A year of lessons

I’ve been really thankful lately.

We made it through year one mostly in one piece…at least as ‘whole’ as we can be without Sophie.

Sophie.

I’m just so thankful for her.

Her life.

Our perfect time together as a family in our little pink house. Watching her with her daddy. Her laugh. Her brown eyes. Her sass and independence. Her excitement for literally everything. Even her illness because in that she taught me so much about myself, about what really matters…and about what it means to be brave.

Truly, unflinchingly Brave.

The past year has taught me a lot about myself in the sense that I’d never have ever painted myself as someone who could live after losing a child. My mom has always said ‘If anything ever happened to you kids they’ll just need to bury me next to you.’ And ever since I got pregnant with our first and then with Sophie I’ve felt the same way.

But then it happened. My child actually died. And I couldn’t just stop living. I couldn’t get in the ground with her. Life moves forward even when yours is standing still.

But how?

The last year of loss and the 7 months before that of cancer have taught me that it’s not possible without two things-faith and your people.

We’ve been held up and supported in overwhelming ways by so many different groups of our people.

Our family. Church family. Amazing friends who are family. Coworkers. Nurses. The Childhood Cancer community. Strangers. Online communities. Organizations. Businesses. Churches. Towns. Other loss parents.

The list is long and absolutely incredible. People matter in good times but especially the ones that show up and stay around for the bad stuff. That’s what love in action looks like. Just showing up and not forgetting.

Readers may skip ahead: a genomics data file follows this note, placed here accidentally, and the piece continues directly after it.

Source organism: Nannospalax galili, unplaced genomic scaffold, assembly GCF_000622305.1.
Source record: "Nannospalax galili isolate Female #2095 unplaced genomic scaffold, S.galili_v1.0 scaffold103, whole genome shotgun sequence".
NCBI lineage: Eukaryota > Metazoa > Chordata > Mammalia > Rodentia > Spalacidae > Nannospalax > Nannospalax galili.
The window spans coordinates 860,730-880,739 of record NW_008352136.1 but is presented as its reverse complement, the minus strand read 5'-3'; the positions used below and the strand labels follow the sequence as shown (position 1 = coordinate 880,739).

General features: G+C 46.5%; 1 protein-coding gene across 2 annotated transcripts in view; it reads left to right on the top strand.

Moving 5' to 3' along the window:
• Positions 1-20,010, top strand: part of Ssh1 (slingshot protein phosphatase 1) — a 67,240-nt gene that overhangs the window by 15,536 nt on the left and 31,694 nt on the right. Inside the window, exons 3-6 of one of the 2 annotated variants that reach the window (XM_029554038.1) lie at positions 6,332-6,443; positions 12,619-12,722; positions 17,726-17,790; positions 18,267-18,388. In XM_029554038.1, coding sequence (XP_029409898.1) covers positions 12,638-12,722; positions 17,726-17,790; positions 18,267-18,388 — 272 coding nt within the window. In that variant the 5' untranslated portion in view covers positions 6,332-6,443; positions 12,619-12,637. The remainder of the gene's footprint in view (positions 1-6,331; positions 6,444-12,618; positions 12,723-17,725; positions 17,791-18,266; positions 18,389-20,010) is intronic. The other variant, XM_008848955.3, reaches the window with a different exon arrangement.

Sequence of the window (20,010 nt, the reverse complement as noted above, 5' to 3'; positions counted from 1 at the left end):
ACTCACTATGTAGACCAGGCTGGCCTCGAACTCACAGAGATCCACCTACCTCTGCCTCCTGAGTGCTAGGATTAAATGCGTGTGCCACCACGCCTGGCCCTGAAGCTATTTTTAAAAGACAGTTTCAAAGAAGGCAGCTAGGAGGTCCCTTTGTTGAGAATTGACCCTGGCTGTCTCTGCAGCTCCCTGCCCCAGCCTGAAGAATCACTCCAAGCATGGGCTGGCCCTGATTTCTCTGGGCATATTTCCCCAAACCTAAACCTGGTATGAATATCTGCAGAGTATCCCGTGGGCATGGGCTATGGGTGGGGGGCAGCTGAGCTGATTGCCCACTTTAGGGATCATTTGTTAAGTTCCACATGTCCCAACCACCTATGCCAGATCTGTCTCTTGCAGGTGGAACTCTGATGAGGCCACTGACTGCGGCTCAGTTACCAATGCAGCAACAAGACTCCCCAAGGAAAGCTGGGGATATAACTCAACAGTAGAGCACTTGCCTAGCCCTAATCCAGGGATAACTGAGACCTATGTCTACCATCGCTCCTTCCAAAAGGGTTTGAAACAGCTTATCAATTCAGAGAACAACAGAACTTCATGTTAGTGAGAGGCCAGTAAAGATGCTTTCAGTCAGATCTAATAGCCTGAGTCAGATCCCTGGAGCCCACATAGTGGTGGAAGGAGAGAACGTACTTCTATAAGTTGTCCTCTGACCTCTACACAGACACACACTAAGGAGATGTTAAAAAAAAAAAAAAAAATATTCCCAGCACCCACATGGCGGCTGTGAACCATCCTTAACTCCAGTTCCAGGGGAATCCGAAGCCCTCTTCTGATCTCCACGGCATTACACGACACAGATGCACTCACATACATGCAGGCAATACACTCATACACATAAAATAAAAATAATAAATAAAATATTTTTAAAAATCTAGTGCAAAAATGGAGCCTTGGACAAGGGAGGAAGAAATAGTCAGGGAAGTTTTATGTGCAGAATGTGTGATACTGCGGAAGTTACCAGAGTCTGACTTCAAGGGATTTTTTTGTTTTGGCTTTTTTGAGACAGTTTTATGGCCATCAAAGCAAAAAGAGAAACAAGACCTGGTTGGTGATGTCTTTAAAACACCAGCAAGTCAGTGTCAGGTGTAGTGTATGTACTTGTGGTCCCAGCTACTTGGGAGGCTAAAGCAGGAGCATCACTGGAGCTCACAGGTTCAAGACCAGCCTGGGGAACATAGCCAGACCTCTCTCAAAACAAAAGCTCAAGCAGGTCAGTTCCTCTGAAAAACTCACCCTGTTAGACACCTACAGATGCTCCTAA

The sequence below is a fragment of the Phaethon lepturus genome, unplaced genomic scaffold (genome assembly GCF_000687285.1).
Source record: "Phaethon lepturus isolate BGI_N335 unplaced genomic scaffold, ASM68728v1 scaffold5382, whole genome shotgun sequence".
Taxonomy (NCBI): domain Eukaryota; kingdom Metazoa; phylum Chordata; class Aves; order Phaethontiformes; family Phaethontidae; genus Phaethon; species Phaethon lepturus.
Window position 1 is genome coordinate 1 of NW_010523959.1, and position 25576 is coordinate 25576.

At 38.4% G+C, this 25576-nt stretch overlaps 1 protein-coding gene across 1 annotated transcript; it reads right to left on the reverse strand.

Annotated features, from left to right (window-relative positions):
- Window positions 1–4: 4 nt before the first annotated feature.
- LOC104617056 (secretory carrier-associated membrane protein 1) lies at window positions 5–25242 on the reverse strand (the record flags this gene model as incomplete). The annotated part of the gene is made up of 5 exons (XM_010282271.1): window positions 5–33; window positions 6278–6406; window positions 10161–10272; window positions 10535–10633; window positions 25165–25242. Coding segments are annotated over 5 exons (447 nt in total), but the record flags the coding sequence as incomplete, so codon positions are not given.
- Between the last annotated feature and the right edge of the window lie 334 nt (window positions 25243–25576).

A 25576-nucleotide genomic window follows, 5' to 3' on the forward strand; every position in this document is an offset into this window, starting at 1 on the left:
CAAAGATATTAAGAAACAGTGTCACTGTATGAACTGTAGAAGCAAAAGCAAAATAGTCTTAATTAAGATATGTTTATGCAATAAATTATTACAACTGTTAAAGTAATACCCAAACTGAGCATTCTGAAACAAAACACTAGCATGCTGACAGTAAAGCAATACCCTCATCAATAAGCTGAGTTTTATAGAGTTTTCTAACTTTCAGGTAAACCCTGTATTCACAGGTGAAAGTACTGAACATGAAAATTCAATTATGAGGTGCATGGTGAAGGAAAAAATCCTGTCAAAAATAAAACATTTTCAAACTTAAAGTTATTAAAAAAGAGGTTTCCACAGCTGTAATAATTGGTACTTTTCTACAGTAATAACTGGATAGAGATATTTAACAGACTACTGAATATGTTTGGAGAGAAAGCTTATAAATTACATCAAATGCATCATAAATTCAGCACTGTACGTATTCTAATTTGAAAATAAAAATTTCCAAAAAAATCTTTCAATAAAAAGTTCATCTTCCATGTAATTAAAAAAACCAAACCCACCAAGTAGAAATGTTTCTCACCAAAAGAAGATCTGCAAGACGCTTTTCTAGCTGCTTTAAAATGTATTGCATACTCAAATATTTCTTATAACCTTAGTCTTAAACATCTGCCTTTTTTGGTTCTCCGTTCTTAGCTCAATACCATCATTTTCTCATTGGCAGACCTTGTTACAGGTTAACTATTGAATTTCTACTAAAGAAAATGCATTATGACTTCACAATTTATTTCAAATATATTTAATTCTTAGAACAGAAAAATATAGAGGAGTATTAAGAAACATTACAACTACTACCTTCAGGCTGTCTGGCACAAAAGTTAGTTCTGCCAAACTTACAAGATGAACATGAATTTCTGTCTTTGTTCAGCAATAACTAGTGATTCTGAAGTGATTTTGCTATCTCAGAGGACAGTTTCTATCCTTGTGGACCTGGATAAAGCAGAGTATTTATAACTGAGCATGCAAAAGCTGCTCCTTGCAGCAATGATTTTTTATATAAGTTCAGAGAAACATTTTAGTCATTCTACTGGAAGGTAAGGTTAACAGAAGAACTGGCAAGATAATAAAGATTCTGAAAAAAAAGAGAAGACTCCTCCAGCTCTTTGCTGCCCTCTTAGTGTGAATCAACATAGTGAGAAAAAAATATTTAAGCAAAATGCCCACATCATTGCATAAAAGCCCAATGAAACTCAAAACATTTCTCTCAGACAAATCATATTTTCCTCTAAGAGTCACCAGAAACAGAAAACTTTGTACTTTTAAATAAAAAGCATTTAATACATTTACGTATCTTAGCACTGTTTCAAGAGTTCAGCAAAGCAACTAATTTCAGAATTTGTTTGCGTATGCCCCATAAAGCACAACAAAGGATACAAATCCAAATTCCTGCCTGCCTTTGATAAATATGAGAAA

God has put such amazing people in our lives and we can only pray that over time we can be there for them as they’ve been here for us. Some days I’m just overwhelmed at how much He has provided over the last 20 months. While Sophie wasn’t healed here on earth, God has been big enough to sustain and hold us through every step. The examples of grace and provision I could list are just mind blowing…maybe one day I’ll just post a list of it all. He has been good to us even in the bad. He was so good to give us Sophie for the time we had her and He continues to be good to us in her absence and in allowing us to share her story.

So yeah, the last year has been unimaginable and hard. But it’s also been powerful. There were weddings that gave us a new sister and brother. We had birthdays full of incredible love. So many Amazing trips and opportunities to share Sophie with thousands. We’ve grown as individuals and as a couple. Our marriage is in a place that can be hard but it’s also the greatest joy in my life.

And I’m thankful.

2 thoughts on “A year of lessons

  1. It’s been 31 years for me. And something happens every day to cause me to think about her, but it doesn’t hurt anymore. I have sweet memories and sometimes I get a sense that her spirit is close and I know she is giving her mommy a hug.

    Every year I send off one balloon for her age. Thirty one balloons all at once ought to be quite a site.
    Adriana Celeste September 1988

    Blessing of continued healing to you, Sophie’s mommy.

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  2. This a rather personal question, so feel free not to answer.

    Do you ever feel that people judge you for continuing with your life? I know that most of the time, when people say they would need to be buried with their child, they are simply expressing the depth of the grief they would feel. But do you feel pressure that because you found a way forward you did not love Sophie as much? I just wonder. We have many pressures and expectations on parents, and the death of a child is often seen as the end-all-be-all of grief. I know I have had pressures and expectations placed on me after the death of my father. I wondered if you felt any.

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